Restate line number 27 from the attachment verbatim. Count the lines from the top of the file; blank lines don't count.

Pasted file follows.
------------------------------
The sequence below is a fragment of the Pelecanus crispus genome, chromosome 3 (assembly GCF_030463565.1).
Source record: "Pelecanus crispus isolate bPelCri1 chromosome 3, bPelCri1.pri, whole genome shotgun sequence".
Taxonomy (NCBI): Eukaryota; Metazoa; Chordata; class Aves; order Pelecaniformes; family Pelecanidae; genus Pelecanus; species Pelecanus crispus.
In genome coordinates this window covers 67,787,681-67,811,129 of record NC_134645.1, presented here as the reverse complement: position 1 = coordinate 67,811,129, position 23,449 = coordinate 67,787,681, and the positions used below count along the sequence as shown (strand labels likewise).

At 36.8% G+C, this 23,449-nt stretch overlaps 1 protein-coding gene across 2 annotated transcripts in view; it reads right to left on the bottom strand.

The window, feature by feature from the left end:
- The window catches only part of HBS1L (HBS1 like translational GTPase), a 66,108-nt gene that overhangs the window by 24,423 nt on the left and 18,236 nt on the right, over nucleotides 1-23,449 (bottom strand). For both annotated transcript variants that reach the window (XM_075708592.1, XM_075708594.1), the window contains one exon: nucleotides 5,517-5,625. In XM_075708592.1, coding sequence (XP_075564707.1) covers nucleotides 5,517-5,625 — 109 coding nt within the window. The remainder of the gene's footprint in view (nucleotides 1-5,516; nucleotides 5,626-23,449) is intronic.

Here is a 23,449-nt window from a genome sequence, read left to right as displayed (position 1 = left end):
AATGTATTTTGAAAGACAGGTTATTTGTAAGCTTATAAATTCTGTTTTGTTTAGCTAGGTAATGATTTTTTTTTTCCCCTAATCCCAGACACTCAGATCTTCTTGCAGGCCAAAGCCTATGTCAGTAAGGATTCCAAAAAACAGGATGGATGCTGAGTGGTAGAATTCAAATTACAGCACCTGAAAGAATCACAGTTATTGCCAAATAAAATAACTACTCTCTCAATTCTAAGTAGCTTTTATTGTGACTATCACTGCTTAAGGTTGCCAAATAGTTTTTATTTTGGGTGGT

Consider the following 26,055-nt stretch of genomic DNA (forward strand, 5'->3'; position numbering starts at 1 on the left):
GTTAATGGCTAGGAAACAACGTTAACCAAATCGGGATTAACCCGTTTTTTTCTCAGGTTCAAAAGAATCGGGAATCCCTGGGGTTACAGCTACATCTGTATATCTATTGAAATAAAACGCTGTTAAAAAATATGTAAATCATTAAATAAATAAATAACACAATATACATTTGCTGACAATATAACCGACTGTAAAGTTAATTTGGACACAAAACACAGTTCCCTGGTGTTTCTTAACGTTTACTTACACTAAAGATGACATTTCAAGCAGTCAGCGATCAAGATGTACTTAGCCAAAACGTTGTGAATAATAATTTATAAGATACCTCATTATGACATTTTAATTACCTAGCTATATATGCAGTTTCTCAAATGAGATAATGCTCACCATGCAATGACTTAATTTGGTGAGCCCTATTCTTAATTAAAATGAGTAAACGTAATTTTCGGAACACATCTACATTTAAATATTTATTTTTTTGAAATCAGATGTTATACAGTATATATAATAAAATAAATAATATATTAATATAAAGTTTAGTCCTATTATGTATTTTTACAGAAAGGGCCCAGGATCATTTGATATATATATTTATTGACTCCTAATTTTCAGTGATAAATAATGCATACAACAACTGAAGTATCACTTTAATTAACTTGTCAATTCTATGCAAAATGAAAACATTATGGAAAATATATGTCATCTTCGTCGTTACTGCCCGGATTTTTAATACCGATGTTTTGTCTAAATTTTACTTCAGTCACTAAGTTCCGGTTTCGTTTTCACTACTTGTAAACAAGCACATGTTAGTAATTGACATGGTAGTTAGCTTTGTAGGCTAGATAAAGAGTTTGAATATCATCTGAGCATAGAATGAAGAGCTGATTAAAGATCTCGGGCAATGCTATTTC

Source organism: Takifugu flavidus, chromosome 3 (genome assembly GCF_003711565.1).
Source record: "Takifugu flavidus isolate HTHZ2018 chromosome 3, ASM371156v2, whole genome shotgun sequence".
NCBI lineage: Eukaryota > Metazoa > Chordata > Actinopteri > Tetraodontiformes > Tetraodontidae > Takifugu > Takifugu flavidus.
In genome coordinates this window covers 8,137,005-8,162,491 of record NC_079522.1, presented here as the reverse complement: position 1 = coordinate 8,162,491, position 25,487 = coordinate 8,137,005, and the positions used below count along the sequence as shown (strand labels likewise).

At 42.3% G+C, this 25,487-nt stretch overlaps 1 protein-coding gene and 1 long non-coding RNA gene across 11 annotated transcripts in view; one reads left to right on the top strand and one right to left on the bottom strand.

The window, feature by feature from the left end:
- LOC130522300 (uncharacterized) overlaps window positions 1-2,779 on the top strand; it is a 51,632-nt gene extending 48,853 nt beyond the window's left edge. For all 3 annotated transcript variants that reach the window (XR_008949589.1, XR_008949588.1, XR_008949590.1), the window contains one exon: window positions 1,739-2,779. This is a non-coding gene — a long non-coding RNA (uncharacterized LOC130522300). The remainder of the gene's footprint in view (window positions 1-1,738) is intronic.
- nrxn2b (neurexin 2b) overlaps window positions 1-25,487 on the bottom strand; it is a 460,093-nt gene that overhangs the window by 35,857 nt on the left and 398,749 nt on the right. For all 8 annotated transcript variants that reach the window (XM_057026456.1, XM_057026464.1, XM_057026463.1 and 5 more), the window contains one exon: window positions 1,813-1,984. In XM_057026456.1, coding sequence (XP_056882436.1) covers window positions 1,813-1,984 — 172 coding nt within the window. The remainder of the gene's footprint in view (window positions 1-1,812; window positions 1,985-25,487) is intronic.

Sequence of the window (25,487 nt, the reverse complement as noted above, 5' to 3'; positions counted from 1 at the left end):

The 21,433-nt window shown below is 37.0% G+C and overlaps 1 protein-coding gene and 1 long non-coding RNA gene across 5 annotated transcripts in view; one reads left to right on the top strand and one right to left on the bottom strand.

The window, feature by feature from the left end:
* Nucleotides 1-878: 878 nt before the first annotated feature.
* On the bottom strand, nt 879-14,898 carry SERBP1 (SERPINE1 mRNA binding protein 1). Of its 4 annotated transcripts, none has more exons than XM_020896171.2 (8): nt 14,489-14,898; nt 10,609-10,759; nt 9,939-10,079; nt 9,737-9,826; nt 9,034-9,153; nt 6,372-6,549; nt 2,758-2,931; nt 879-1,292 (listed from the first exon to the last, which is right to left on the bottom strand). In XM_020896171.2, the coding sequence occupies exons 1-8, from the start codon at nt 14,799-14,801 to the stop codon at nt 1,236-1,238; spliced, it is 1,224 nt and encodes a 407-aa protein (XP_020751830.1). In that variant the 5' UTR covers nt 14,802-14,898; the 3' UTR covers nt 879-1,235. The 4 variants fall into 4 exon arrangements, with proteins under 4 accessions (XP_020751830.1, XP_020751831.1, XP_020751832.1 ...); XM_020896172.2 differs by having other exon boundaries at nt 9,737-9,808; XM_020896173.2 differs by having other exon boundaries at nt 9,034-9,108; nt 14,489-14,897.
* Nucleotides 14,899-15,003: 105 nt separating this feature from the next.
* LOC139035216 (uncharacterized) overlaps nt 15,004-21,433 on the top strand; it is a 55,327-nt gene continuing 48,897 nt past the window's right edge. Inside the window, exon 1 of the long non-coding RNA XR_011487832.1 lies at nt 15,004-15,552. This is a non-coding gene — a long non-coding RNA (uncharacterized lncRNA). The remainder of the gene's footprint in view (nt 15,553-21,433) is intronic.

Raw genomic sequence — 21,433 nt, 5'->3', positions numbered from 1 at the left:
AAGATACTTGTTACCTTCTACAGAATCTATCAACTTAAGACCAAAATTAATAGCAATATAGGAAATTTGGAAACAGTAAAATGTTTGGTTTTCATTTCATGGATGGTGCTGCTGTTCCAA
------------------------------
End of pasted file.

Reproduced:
Raw genomic sequence — 21,433 nt, 5'->3', positions numbered from 1 at the left: